4 releases (2 breaking)
|0.3.0||Aug 3, 2020|
|0.2.1||Jun 9, 2020|
|0.2.0||Aug 30, 2019|
|0.1.0||Feb 25, 2019|
#777 in Procedural macros
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Used in keyboard-layouts
Get the keycodes and modifier keys required to type an ASCII string for a number of different keyboard layouts.
It works by preprocessing a C header file that describes the key mappings for each layout, including any deadkeys using
#define's. It then uses bindgen to convert those into Rust constants and then syn to extract the relevant keycodes and masks. It finally uses quote! and lazystatic! to produce a layout map enabling you to switch keyboard layouts on the fly without recompilation.
let test_string = "This is a test string.\n"; // Get the sequence of HID packets that would be produced by a keyboard with the specified layout let hid_packets = keyboard_layouts::string_to_hid_packets("LAYOUT_UNITED_KINGDOM", test_string).unwrap(); // Write those HID packets to your virtual keyboard device. In this case a OTG HID gadget device file (linux). std::fs::write("/dev/hidg0", hid_packets);
Virtual Keyboard Device
This depends on your operating system and underlying hardware. So far this has only been tried on Linux but the HID packets should be valid for Windows and Mac.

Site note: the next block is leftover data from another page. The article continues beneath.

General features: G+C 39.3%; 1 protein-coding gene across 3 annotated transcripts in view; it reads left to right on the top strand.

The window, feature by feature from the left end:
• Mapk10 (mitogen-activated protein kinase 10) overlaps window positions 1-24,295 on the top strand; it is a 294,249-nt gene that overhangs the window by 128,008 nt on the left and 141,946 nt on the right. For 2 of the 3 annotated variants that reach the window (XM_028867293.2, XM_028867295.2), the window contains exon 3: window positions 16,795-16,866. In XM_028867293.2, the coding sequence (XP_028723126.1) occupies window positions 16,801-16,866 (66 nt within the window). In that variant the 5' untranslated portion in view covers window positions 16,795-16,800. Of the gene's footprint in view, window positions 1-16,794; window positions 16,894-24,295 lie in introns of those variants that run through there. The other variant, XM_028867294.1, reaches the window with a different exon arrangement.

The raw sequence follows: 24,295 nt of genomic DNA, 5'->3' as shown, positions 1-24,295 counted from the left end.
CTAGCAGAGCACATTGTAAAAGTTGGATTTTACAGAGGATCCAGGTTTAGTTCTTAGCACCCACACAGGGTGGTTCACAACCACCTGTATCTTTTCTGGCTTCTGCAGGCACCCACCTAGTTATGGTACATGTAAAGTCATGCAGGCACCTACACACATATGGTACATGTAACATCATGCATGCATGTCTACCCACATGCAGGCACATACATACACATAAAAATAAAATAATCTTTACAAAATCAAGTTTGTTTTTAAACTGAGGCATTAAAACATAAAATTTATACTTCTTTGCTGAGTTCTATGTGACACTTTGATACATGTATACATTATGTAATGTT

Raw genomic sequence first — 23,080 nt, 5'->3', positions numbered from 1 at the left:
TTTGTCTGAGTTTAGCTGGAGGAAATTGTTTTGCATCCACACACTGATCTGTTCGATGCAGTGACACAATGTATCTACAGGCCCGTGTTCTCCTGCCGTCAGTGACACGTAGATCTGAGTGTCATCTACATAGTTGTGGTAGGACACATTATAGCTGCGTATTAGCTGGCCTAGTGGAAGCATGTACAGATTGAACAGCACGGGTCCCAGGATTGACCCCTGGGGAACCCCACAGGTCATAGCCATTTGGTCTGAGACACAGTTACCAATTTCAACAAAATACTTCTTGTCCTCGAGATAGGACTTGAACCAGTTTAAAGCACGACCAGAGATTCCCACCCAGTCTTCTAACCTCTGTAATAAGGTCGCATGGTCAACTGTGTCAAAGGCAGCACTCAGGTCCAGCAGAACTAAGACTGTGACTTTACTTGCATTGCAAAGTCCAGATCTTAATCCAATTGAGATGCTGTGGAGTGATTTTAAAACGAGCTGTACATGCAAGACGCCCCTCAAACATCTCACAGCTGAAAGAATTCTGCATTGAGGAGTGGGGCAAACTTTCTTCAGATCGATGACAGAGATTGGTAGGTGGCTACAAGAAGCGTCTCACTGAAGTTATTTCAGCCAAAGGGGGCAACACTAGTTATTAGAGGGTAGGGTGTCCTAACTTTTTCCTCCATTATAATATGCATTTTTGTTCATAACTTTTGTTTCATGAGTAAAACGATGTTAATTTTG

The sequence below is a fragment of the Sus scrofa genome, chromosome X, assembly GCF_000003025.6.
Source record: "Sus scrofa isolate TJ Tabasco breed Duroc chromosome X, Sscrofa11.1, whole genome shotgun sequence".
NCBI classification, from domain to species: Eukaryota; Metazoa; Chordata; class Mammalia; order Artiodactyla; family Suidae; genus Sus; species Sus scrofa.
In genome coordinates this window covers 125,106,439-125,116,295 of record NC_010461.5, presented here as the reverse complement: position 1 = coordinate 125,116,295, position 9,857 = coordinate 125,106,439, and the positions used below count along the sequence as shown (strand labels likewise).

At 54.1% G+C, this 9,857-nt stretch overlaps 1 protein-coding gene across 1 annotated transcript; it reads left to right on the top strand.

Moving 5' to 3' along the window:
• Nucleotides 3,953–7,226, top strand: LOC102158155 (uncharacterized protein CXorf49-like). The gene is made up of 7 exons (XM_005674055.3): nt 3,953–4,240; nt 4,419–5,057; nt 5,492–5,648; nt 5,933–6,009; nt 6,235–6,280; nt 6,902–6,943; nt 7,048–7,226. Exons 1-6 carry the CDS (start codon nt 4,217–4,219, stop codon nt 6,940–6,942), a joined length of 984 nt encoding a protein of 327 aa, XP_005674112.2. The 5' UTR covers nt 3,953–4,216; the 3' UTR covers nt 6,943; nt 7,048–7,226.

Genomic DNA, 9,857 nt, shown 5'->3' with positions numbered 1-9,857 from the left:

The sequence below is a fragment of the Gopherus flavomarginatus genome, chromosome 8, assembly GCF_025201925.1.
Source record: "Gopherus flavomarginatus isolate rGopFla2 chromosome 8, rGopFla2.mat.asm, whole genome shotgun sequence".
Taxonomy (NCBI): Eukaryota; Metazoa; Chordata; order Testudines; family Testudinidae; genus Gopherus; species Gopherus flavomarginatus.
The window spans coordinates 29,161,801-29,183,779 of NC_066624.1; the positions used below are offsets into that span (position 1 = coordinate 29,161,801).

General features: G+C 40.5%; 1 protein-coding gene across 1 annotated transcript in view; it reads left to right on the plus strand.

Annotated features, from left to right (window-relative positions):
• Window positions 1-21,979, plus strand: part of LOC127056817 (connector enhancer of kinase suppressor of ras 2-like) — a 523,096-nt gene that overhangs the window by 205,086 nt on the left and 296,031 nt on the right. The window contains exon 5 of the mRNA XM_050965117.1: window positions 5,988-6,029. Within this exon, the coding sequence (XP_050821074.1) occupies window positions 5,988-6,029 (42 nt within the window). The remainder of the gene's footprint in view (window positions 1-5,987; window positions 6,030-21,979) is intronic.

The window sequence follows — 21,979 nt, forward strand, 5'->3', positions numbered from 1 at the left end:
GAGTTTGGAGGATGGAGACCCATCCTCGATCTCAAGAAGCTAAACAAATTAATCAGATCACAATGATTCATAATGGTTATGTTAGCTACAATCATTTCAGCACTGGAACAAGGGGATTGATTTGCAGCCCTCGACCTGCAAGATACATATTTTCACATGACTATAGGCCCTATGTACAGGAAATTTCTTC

On Linux you can either:
- Create a HID gadget device file on a Linux SBC with an OTG USB port. E.g. Raspberry Pi, Beaglebone. This guide describes how
- Check out the tests to see how to use the tokio-linux-uhid crate to create a virtual HID device on a Linux desktop
I'm afraid for Windows and Mac I have no idea.
kbsim CLI tool
There is a CLI tool,
kbsim, included that can be useful.
USAGE: kbsim [FLAGS] [OPTIONS] [STRING] FLAGS: -h, --help Prints help information -n, --newline Hit the 'Enter' key after writing the string -V, --version Prints version information OPTIONS: -c, --cooldown <cooldown> Specify the number of milliseconds to wait between sending each HID packet to the device file [default: 0] -d, --delay <delay> Specify the number of seconds to wait before writing [default: 0] -f, --hid-file <hid_file> The HID file to write to. Defaults to /dev/hidg0 -l, --layout <layout> The keyboard layout to use. Specify 'list' to show all available layouts [default: LAYOUT_US_ENGLISH] ARGS: <STRING>
Spanish Latin America
Testing all the layouts are correct is hard. As a result the tests are hacky.
Testing for each layout is split into alphanumeric and symbols. Each test:
- Sets the user session's keyboard layout (only in plain virtual console, no X)
- Creates a virtual HID device on the machine using /dev/uhid (user needs permissions)
- Writes all the specified characters to the virtual HID device (cursor needs to be in the testing terminal and stay there)
- Reads the string of types from stdin and compares with the original.